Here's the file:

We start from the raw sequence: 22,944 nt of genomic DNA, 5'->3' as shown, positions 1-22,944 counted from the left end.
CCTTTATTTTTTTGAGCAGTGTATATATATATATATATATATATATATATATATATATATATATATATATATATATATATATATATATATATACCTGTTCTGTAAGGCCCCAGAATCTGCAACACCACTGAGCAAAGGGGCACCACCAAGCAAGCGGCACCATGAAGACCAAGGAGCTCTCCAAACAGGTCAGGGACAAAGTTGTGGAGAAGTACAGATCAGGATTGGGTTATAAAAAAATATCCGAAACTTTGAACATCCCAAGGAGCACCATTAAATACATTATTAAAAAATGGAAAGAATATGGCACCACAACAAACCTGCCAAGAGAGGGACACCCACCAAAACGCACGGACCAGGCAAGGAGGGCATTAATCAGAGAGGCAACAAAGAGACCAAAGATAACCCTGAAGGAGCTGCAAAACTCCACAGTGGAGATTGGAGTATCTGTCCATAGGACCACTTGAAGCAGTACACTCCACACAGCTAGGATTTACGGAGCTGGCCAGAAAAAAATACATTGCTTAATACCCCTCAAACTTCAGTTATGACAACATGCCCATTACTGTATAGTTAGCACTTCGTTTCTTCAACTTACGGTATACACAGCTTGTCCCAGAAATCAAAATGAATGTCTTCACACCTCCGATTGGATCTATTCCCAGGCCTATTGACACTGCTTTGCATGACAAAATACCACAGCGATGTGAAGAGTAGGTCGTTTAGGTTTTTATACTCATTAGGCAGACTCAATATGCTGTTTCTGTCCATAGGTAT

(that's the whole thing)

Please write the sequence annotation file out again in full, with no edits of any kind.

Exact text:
We start from the raw sequence: 22,944 nt of genomic DNA, 5'->3' as shown, positions 1-22,944 counted from the left end.
CCTTTATTTTTTTGAGCAGTGTATATATATATATATATATATATATATATATATATATATATATATATATATATATATATATATATATATATACCTGTTCTGTAAGGCCCCAGAATCTGCAACACCACTGAGCAAAGGGGCACCACCAAGCAAGCGGCACCATGAAGACCAAGGAGCTCTCCAAACAGGTCAGGGACAAAGTTGTGGAGAAGTACAGATCAGGATTGGGTTATAAAAAAATATCCGAAACTTTGAACATCCCAAGGAGCACCATTAAATACATTATTAAAAAATGGAAAGAATATGGCACCACAACAAACCTGCCAAGAGAGGGACACCCACCAAAACGCACGGACCAGGCAAGGAGGGCATTAATCAGAGAGGCAACAAAGAGACCAAAGATAACCCTGAAGGAGCTGCAAAACTCCACAGTGGAGATTGGAGTATCTGTCCATAGGACCACTTGAAGCAGTACACTCCACACAGCTAGGATTTACGGAGCTGGCCAGAAAAAAATACATTGCTTAATACCCCTCAAACTTCAGTTATGACAACATGCCCATTACTGTATAGTTAGCACTTCGTTTCTTCAACTTACGGTATACACAGCTTGTCCCAGAAATCAAAATGAATGTCTTCACACCTCCGATTGGATCTATTCCCAGGCCTATTGACACTGCTTTGCATGACAAAATACCACAGCGATGTGAAGAGTAGGTCGTTTAGGTTTTTATACTCATTAGGCAGACTCAATATGCTGTTTCTGTCCATAGGTAT